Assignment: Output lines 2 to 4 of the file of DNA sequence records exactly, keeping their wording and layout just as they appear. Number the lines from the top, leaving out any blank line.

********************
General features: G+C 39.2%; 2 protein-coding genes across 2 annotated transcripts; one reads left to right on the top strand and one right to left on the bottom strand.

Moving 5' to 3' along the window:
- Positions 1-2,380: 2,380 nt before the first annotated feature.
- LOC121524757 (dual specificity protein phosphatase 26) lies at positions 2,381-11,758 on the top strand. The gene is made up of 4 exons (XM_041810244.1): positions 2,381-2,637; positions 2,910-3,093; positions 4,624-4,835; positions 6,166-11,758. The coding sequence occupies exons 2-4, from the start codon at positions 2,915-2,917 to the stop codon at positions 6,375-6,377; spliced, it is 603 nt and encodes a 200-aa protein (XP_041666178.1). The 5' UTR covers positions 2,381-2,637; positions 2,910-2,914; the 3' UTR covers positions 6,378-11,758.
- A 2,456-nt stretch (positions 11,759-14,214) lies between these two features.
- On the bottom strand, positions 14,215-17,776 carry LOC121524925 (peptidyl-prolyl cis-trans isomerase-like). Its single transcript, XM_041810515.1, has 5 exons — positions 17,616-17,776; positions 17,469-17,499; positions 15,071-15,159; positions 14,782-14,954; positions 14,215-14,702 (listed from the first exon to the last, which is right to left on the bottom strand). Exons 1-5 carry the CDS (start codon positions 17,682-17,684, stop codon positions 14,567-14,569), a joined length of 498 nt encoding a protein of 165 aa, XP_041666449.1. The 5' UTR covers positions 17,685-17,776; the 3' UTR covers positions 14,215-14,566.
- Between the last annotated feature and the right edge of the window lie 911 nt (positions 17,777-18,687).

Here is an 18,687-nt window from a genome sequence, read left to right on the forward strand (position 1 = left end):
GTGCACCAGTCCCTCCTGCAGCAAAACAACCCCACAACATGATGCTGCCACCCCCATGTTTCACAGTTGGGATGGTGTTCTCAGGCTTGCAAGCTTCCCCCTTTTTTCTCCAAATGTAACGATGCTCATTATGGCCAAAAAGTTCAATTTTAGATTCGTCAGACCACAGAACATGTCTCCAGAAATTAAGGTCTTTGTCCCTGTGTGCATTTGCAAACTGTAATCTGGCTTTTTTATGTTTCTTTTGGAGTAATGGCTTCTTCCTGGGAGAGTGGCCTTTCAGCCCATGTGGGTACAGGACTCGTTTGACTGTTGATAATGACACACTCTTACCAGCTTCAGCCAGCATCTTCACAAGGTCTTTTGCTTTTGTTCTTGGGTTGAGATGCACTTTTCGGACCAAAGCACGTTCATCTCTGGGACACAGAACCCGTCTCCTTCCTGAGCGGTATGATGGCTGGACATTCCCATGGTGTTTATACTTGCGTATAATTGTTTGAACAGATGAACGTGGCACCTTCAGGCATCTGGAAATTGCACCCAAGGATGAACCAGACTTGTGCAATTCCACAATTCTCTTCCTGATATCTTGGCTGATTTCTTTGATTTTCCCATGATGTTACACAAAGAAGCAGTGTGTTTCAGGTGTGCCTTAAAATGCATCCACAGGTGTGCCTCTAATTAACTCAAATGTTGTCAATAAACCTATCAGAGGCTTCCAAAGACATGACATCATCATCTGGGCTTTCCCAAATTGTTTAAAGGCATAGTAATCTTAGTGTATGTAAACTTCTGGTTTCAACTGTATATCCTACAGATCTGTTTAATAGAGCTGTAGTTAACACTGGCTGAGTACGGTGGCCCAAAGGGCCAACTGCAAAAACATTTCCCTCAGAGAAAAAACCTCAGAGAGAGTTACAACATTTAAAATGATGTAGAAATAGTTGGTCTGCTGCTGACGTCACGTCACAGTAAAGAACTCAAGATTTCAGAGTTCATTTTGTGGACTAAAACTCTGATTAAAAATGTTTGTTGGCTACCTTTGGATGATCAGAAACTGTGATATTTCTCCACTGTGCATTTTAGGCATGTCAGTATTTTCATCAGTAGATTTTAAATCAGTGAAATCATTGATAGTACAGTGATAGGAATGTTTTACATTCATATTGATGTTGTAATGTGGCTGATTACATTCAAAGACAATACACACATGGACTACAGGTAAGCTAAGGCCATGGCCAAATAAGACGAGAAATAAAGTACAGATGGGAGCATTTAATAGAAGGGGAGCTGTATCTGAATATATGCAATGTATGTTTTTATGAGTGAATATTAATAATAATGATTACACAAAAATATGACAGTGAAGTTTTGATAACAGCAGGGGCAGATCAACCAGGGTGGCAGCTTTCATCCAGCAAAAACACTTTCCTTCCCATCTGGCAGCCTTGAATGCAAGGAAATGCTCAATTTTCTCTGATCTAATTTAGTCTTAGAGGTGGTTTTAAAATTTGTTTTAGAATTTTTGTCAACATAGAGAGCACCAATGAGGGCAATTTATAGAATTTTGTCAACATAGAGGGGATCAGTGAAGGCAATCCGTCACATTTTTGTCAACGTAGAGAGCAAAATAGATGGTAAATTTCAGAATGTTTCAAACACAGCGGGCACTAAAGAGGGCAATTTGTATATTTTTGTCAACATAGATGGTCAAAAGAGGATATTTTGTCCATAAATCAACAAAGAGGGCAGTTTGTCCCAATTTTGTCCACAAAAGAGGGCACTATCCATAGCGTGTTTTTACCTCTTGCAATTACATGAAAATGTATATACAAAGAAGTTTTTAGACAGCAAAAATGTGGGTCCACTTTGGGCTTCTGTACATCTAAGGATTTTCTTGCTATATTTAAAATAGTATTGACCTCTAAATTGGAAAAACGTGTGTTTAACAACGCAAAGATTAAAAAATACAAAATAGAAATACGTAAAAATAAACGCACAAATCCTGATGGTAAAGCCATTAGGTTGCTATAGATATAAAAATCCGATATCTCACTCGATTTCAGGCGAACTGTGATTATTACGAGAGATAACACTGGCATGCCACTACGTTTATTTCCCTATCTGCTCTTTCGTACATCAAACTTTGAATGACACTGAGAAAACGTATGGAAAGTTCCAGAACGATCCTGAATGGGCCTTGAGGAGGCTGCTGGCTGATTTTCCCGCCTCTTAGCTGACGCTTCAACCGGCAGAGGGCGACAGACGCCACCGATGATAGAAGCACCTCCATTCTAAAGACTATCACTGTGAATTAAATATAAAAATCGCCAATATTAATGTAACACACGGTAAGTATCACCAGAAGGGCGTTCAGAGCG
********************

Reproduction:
Moving 5' to 3' along the window:
- Positions 1-2,380: 2,380 nt before the first annotated feature.
- LOC121524757 (dual specificity protein phosphatase 26) lies at positions 2,381-11,758 on the top strand. The gene is made up of 4 exons (XM_041810244.1): positions 2,381-2,637; positions 2,910-3,093; positions 4,624-4,835; positions 6,166-11,758. The coding sequence occupies exons 2-4, from the start codon at positions 2,915-2,917 to the stop codon at positions 6,375-6,377; spliced, it is 603 nt and encodes a 200-aa protein (XP_041666178.1). The 5' UTR covers positions 2,381-2,637; positions 2,910-2,914; the 3' UTR covers positions 6,378-11,758.